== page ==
Respirologist Victoria Chan figured out a way for Covid patients to keep track of their vitals on their phones
“I’ve been working as a sleep specialist and respirologist at Mackenzie Health in Richmond Hill for 26 years; I currently serve as the hospital’s deputy chief medical information officer. In February of 2020, I was tasked with launching virtual care at our hospital. We thought the project would take six to 12 months to roll out. We had no idea we’d have to switch gears on a dime.
“When the pandemic arrived, our IT department worked overtime to incorporate secure video conferencing into our electronic medical record platform. Some doctors worried older patients wouldn’t be able to use the technology. But my mother is 87 and she’s all over WhatsApp and YouTube. As long as you make the technology simple and intuitive, people will figure it out. One of my first patients was older and he caught on right away. He helped me find the language to help the others.
“By June of 2020, we were coming out of the first wave of Covid, but we knew things would get worse again in the fall. We wanted to figure out how to assess and treat milder Covid cases at home, but make sure that patients knew when they were getting sicker and needed to come into the hospital. We realized we could use a home monitoring app through our electronic medical record platform where patients could input their vital signs. We could send Covid-19 patients pulse oximeters—blood-oxygen monitors—and they could input their levels through the app. The monitor is like a clothespin that clips onto the tip of your finger, giving you your oxygen level and pulse rate. It was perfect for turning into a program for remote Covid care.
“We received a government grant to send monitors to Covid patients. They’d be prompted by their phones to input their levels twice a day. Normal blood oxygen levels in healthy lungs are between 96 to 99 per cent. If levels dropped to 94, that would be an early warning sign, and the app would alert the patient to call a hotline, and send the data to the electronic medical record. On my end, I’d see which patients were the most critical and would call them to make sure they got the care they needed.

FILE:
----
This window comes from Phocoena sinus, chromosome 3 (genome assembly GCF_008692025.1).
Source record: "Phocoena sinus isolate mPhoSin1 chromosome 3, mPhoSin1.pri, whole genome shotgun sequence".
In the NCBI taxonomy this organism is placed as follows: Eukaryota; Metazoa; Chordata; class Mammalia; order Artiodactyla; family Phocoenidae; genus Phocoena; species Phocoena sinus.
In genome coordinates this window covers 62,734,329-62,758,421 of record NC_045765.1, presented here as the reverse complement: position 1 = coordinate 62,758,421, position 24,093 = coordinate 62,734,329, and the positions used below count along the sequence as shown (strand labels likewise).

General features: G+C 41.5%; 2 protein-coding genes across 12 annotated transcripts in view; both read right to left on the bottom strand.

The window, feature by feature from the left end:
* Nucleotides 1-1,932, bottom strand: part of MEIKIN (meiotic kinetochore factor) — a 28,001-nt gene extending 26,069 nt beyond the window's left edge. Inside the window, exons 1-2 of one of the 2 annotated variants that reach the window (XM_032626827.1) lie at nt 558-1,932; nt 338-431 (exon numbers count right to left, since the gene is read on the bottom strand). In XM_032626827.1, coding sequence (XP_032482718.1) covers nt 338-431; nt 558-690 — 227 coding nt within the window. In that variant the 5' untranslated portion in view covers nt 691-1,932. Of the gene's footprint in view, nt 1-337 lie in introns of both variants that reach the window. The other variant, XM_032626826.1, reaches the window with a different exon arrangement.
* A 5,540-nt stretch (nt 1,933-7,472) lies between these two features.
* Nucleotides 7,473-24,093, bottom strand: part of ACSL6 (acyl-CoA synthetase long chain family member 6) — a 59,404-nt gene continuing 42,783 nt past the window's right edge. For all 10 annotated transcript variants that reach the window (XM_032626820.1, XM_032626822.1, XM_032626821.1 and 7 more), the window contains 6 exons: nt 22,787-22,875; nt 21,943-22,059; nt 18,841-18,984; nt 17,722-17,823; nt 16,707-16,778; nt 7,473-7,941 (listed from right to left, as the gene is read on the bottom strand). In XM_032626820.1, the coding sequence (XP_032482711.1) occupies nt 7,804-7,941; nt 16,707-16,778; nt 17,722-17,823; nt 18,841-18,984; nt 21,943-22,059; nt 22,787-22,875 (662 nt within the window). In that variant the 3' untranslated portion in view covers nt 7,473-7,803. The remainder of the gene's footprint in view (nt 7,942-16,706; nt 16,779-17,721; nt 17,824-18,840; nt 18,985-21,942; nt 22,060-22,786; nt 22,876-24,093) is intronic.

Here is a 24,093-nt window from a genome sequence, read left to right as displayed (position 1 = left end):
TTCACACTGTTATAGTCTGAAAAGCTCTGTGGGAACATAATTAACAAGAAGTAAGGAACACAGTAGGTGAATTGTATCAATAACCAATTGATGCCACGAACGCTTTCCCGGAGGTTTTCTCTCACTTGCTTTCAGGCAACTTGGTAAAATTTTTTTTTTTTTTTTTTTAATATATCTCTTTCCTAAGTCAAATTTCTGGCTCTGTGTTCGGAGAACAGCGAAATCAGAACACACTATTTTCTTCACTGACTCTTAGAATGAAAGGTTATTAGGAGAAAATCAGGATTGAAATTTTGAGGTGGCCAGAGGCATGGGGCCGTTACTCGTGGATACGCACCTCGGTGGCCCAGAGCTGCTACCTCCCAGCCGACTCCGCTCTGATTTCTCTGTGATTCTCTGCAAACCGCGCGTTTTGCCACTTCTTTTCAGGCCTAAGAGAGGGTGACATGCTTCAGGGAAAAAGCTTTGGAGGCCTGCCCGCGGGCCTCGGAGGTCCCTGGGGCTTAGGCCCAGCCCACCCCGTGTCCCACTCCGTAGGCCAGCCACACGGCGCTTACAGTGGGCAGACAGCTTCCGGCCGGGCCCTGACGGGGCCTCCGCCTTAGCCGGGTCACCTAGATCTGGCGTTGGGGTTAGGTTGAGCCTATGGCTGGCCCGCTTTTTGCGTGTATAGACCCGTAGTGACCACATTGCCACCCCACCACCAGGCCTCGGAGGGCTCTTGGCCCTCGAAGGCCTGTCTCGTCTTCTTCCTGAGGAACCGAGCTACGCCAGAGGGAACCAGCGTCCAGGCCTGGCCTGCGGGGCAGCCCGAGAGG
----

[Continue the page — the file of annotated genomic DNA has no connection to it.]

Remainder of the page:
“We started rolling out the app in July. That month, we saw about 20 patients through virtual appointments. We sent some patients to the hospital and treated most others at home—those we determined to be higher risk would get the oxygen monitors and instructions on how to use the app. At first, we had some people, generally older patients, who were reluctant to use the app. One time, I worked with a patient in his 90s who didn’t speak English. But his daughter, who lived in another part of the country, was able to teach him how to check his blood oxygen levels and input the information. We worked together for two weeks, and the patient fully recovered.
“By September, the second wave hit, and by December, we saw 1,000 virtual patients in a month. We were already working 50-hour weeks, then calling seven to eight Covid patients a day on top of that. Soon, a group of 15 doctors, mostly in general internal medicine, joined us in remote Covid care. As case numbers soared, another five doctors joined, then another five. We had endocrinologists, oncologists, cardiologists and rheumatologists coming to help us. We started sending oxygen tanks to patients so they could treat themselves at home. We probably sent out a thousand monitors and 150 oxygen tanks.
“There were a few dicey moments. I had one virtual care patient with dangerously low oxygen levels. I told him he needed to go to the hospital, but he refused. He was living alone, and I believed he was going to die if he stayed at home. So I told him, ‘If I have to come over and take you to the hospital myself, I will. Please listen to me.” It worked. He went to the hospital and made a full recovery.
“Our numbers only started to come down in June. We want to continue the momentum of the virtual care program. I’ve been talking with other respirologists about using this model for emphysema patients, because they need to monitor their blood oxygen levels in a similar way. I think a remote monitoring program could be used for something like checking blood sugar levels for diabetes clinics. There are so many biometrics that can be monitored remotely, like weight and blood pressure. Creating this program was one of the most gratifying projects I’ve ever been involved in. By treating patients at home, we prevented almost 900 Covid patients from having to come into the hospital, and many more from unnecessary emergency visits.”
Article From: Toronto Life
Author: ANDREA YU